Nearly 300,000 Lomax Documents Now Accessible Online 0 J. Fivecoate By Todd Harvey (Curator, Alan Lomax Collection, American Folklife Center) -- Fans of folk music fire up your browsers! The second—and largest—phase of the Lomax family papers has just gone online at this link. This set of manuscripts joins ca. 25,000 items that went online last fall. Researchers now have access to nearly 300,000 manuscript pages that chronicle the work of one of the most important families in American folk music. Through correspondence, field work, research documents, indexes, and writings, the Lomax family papers span the entire 20th century and provide unique insight into American vernacular music. Consistent with Alan Lomax’s “cultural equity” mantra, the collections also document language, storytelling, dance, and music of nearly 800 culture groups from around the world. To read the full post and learn more, visit http://blogs.loc.gov/folklife/2017/01/nearly-300000-lomax-documents-now-accessible-online/.    
by J. Fivecoate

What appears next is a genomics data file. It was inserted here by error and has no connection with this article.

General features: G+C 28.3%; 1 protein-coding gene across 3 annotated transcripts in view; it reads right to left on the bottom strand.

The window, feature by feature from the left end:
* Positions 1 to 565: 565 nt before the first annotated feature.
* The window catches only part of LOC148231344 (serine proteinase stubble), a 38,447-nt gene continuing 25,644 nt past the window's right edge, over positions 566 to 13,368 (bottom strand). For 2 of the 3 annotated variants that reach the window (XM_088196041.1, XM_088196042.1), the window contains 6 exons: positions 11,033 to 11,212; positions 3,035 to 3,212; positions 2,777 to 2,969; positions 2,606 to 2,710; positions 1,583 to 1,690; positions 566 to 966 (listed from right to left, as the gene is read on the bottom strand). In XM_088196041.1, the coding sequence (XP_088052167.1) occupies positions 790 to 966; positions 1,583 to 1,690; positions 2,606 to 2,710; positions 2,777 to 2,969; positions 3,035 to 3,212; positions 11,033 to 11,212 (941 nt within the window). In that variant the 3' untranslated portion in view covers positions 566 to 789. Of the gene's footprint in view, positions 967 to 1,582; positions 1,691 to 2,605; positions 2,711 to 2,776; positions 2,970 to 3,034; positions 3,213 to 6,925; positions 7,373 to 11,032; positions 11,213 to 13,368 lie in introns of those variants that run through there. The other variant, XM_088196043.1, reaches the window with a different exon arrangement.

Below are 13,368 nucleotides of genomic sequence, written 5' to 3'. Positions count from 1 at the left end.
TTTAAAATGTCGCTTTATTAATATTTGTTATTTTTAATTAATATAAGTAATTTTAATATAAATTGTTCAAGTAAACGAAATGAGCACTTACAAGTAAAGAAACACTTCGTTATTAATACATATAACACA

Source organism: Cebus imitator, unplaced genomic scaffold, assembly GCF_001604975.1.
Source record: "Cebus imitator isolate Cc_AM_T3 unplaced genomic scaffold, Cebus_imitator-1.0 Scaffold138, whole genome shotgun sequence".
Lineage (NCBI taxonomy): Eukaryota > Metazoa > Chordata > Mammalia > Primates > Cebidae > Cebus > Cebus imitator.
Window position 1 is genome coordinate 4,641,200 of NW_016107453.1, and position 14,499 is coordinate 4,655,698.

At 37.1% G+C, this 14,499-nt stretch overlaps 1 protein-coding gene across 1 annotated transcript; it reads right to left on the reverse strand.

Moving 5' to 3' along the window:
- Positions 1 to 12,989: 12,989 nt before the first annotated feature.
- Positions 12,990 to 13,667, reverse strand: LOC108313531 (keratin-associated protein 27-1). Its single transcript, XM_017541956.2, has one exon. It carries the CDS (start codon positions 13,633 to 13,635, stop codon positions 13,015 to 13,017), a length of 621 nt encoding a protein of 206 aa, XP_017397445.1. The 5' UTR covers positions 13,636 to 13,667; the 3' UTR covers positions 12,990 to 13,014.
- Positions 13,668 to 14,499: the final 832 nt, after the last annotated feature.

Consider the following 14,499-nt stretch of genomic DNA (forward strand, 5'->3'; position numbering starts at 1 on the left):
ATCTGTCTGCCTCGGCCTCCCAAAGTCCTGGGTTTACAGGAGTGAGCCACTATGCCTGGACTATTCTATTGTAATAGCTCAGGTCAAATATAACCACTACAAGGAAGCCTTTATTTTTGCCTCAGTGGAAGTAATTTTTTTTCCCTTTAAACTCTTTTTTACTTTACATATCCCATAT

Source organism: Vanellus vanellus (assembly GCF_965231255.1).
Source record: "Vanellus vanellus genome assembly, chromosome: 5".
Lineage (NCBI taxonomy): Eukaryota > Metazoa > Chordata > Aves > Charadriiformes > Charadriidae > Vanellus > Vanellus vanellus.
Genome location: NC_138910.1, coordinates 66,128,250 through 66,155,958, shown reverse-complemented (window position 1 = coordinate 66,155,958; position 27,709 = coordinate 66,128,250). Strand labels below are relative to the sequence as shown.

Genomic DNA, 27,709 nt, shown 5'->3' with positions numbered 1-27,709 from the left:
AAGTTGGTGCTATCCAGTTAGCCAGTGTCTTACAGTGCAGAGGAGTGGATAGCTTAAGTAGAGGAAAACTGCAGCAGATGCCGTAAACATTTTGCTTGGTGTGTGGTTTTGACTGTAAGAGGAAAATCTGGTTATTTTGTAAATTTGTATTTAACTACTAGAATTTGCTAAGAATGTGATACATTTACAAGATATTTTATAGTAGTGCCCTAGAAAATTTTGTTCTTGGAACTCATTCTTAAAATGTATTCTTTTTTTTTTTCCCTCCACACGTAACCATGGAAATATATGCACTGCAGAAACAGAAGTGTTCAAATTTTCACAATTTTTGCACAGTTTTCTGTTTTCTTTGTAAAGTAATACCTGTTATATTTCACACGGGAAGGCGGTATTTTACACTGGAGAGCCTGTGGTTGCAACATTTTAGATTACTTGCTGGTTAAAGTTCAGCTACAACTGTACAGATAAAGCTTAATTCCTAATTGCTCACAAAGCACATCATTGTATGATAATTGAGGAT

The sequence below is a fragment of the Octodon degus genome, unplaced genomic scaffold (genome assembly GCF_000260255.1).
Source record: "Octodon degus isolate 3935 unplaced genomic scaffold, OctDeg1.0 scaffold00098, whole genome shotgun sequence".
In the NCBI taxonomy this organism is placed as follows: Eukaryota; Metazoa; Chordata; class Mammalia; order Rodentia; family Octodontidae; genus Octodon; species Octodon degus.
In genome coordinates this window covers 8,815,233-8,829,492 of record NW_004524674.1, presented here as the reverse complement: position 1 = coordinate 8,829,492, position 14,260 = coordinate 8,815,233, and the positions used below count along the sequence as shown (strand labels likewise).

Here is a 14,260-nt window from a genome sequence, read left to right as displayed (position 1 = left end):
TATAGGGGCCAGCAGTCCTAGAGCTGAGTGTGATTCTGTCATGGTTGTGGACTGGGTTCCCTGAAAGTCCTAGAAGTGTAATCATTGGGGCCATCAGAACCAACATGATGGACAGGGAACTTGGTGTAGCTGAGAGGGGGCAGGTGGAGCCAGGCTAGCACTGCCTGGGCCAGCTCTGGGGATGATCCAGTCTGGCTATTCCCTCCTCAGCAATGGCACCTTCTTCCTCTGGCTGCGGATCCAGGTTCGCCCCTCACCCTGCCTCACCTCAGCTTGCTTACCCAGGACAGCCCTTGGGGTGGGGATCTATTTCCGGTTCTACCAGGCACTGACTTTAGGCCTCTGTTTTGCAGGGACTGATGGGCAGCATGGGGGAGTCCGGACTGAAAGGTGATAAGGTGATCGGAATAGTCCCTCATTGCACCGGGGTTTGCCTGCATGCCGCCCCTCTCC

Wednesday, January 25, 2017
NEA Video Explains How They Support Folk and Traditional Arts in America 0 J. Fivecoate "Learn how the National Endowment for the Arts supports and celebrates the folk and traditional arts in America in this motion graphic. Voiced by Carolyn Mazloomi, 2014 NEA National Heritage Fellow" To watch the video, visit https://www.youtube.com/watch?v=4NiPrrBBCJA&feature=share&app=desktop. 
by J. Fivecoate
Friday, January 13, 2017
Folklorist Bob Fulcher Mentioned in Oak Ridge Today Article 0 J. Fivecoate "A Clinton folklorist was was one of 10 people to be presented with a 2017 Governor’s Arts Award, Tennessee’s highest honor in the arts. Folklorist Bob Fulcher of Clinton won a Folklife Heritage Award. He is the first folklorist to receive the Tennessee Folklife Heritage Award. Fulcher is the park manager of the Cumberland Trail State Scenic Trail. Among the distinguished artists honored are Kallen Esperian, Amy Grant, and Vince Gill, a press release said. The awards were announced Thursday by Tennessee Governor Bill Haslam and First Lady Crissy Haslam." To read the full article, visit http://oakridgetoday.com/2016/12/22/clinton-man-receives-folklife-heritage-award-distinguished-artists-honored-include-vince-gill-amy-grant/.  
by J. Fivecoate
Friday, January 13, 2017
Introducing HP_folk, A New Listserv for Folklore and Historic Preservation 0 J. Fivecoate The AFS Working Group on Folklore and Historic Preservation invites all those interested to join their new Google group, to connect a cross-disciplinary community of individuals interested in the integration of folklore methodology in historic preservation. If you'd like to become part of this network, please contact Laurie Sommers at folklaurie@gmail.com.     
by J. Fivecoate
Wednesday, November 30, 2016